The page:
Last night, Hunter and I went out to dinner with my parents. I swore to myself that I wouldn’t let my father drag me into a political discussion, but it happened anyway. As we were leaving, I was inspired by an idea I wish I’d thought of much sooner. I asked him to look up John Pavlovitz and his blog. I don’t know if my father will actually do it. If he does, I don’t know if he’ll read it with the open heart that I hope he still has beneath years of Fox News-inspired anger and paranoia. But I realized last night that if anyone could break through, it would be John Pavlovitz.

As I’ve mentioned before, I was raised in a devout Catholic family. From Catholic school, to Mass every Sunday (plus weekday mornings if I was at my grandmother’s house), the first 15 years of my life were filled with the words Jesus. My father is a very religious man. He has a past that’s checkered with actions he regrets. I suspect he would tell you he sought and was granted forgiveness and he makes every effort to live his life according to the teachings of Jesus. I , on the other hand, experienced a significant crisis of faith at the election of Donald Trump, that continues to this day. From one moment to the next, I question my involvement with the Church and wonder if tomorrow will be the day I walk away for good.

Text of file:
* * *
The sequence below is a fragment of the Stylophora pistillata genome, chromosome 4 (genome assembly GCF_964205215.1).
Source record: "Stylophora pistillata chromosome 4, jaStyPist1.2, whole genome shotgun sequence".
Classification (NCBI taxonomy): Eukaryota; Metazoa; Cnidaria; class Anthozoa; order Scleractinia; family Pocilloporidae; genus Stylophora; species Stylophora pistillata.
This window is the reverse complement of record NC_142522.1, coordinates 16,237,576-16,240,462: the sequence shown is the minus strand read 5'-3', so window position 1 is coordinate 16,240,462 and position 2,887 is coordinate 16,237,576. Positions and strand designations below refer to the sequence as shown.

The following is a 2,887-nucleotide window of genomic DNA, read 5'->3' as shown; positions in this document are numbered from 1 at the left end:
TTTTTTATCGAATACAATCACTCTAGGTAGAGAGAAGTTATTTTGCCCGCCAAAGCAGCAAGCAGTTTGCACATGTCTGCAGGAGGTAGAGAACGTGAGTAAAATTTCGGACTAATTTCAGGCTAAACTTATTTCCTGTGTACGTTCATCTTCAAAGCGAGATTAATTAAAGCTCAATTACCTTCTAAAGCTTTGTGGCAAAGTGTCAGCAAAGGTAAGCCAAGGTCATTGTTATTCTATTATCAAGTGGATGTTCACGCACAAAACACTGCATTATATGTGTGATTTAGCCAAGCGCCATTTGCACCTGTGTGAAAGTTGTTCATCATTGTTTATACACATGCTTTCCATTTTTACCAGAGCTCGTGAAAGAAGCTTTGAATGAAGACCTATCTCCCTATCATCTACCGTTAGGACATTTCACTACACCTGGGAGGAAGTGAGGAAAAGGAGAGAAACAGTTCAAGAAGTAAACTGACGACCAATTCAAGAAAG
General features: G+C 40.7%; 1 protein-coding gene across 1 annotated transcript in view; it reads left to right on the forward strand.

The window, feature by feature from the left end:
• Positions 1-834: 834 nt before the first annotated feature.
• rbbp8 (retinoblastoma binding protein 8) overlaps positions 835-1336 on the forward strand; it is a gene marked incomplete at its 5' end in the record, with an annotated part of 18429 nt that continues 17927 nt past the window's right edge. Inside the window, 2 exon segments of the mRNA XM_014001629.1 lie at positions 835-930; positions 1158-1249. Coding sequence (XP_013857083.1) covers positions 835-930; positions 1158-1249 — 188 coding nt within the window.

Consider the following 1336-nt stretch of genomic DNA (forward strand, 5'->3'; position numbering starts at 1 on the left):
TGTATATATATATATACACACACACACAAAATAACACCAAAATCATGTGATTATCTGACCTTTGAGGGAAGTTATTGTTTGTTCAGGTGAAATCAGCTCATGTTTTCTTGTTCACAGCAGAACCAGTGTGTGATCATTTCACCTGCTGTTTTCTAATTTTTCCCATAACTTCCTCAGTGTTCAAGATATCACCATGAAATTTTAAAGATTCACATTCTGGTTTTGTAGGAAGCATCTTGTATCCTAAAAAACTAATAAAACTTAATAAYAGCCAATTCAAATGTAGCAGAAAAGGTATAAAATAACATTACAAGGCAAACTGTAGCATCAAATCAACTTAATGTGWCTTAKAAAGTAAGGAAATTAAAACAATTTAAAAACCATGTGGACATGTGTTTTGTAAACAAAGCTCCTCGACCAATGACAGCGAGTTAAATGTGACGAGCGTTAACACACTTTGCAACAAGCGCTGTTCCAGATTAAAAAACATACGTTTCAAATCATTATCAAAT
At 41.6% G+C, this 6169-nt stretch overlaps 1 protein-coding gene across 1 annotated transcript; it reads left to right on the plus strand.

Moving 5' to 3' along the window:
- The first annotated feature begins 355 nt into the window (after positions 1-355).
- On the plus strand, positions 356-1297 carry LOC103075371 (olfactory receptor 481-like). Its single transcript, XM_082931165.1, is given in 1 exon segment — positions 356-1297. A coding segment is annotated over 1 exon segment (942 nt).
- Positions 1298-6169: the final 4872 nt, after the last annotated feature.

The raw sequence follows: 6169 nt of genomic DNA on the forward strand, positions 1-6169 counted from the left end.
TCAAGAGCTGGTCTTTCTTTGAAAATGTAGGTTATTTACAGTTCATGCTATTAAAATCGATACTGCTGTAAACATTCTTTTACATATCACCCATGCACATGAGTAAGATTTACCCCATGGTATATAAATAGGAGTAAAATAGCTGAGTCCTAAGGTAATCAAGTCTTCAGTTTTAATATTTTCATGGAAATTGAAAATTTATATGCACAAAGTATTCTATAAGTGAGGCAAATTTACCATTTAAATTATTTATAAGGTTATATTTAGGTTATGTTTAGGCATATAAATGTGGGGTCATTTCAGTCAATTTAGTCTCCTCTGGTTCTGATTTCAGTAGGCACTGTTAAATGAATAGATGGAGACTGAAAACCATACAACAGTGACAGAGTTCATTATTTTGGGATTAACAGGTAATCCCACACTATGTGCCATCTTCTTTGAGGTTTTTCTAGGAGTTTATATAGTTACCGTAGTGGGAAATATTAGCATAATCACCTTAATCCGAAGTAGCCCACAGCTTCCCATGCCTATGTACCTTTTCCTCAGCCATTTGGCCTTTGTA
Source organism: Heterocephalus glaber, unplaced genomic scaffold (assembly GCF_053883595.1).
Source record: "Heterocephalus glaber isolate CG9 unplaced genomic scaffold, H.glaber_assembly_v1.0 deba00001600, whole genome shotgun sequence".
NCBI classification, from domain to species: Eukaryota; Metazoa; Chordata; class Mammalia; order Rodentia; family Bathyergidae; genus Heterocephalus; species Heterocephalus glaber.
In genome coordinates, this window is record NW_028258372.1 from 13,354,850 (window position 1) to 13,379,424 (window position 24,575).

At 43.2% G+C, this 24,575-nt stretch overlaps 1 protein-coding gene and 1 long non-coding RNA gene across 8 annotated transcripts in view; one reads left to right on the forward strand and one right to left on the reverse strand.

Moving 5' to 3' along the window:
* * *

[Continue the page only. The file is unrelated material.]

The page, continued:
The moment I heard myself suggesting John Pavlovitz’s blog to my father, I was suddenly able to connect the dots in my mind. I truly believe that my father is a good man, and tries to live a good Christian life. And I struggle to reconcile this with the man who sat with me last night at dinner defending Trump. I don’t believe that my father is the kind of man who would laugh and gives his agreement if Howard Stern referred to me, or either of my sisters, as “a piece of ass,” but defends exactly that kind of man. My father would never make fun of a disabled person, but supports a man who did. My father says he is not racist, but defends a man who referred to the white supremacists who marched in Virginia as “some very fine people.” My father does not support pedophilia, but casts his vote for a party that believes “better a pedophile than a Democrat.” My father tries to live in accordance with the Ten Commandments, one of which is “Thou shalt not bear false witness,” but extols the virtues of a man who lies even in the face provable facts; a man who labels any and all critique as “fake news.” My father tries to live as a Christian, but supports a political party whose platform is the antithesis of the New Testament. The man who always complained about my love of brand names and spoke of the unimportance of material things cited the growth of my mother’s 403(b) as a sign of Trump’s success. And I wonder, if even someone like my father has bought into this warped version of Christianity, what hope is there for the Church?